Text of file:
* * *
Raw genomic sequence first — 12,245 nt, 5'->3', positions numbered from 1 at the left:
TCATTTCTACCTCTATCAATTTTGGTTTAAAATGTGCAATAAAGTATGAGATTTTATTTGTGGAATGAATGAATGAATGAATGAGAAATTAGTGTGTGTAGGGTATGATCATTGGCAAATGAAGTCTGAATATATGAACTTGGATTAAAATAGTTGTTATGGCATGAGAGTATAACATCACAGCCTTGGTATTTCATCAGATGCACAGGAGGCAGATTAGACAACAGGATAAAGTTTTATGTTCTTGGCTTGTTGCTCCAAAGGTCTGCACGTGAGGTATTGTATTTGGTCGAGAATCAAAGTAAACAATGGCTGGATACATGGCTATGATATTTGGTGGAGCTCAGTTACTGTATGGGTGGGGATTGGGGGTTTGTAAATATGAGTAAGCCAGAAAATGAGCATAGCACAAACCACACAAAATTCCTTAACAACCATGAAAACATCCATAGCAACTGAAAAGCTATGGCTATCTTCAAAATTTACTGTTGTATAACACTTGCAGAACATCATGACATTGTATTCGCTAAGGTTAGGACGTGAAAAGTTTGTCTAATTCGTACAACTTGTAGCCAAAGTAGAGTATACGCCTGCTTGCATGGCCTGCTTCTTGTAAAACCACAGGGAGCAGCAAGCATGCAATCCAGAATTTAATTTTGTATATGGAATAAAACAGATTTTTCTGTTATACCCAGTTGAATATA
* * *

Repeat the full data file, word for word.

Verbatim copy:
Raw genomic sequence first — 12,245 nt, 5'->3', positions numbered from 1 at the left:
TCATTTCTACCTCTATCAATTTTGGTTTAAAATGTGCAATAAAGTATGAGATTTTATTTGTGGAATGAATGAATGAATGAATGAGAAATTAGTGTGTGTAGGGTATGATCATTGGCAAATGAAGTCTGAATATATGAACTTGGATTAAAATAGTTGTTATGGCATGAGAGTATAACATCACAGCCTTGGTATTTCATCAGATGCACAGGAGGCAGATTAGACAACAGGATAAAGTTTTATGTTCTTGGCTTGTTGCTCCAAAGGTCTGCACGTGAGGTATTGTATTTGGTCGAGAATCAAAGTAAACAATGGCTGGATACATGGCTATGATATTTGGTGGAGCTCAGTTACTGTATGGGTGGGGATTGGGGGTTTGTAAATATGAGTAAGCCAGAAAATGAGCATAGCACAAACCACACAAAATTCCTTAACAACCATGAAAACATCCATAGCAACTGAAAAGCTATGGCTATCTTCAAAATTTACTGTTGTATAACACTTGCAGAACATCATGACATTGTATTCGCTAAGGTTAGGACGTGAAAAGTTTGTCTAATTCGTACAACTTGTAGCCAAAGTAGAGTATACGCCTGCTTGCATGGCCTGCTTCTTGTAAAACCACAGGGAGCAGCAAGCATGCAATCCAGAATTTAATTTTGTATATGGAATAAAACAGATTTTTCTGTTATACCCAGTTGAATATA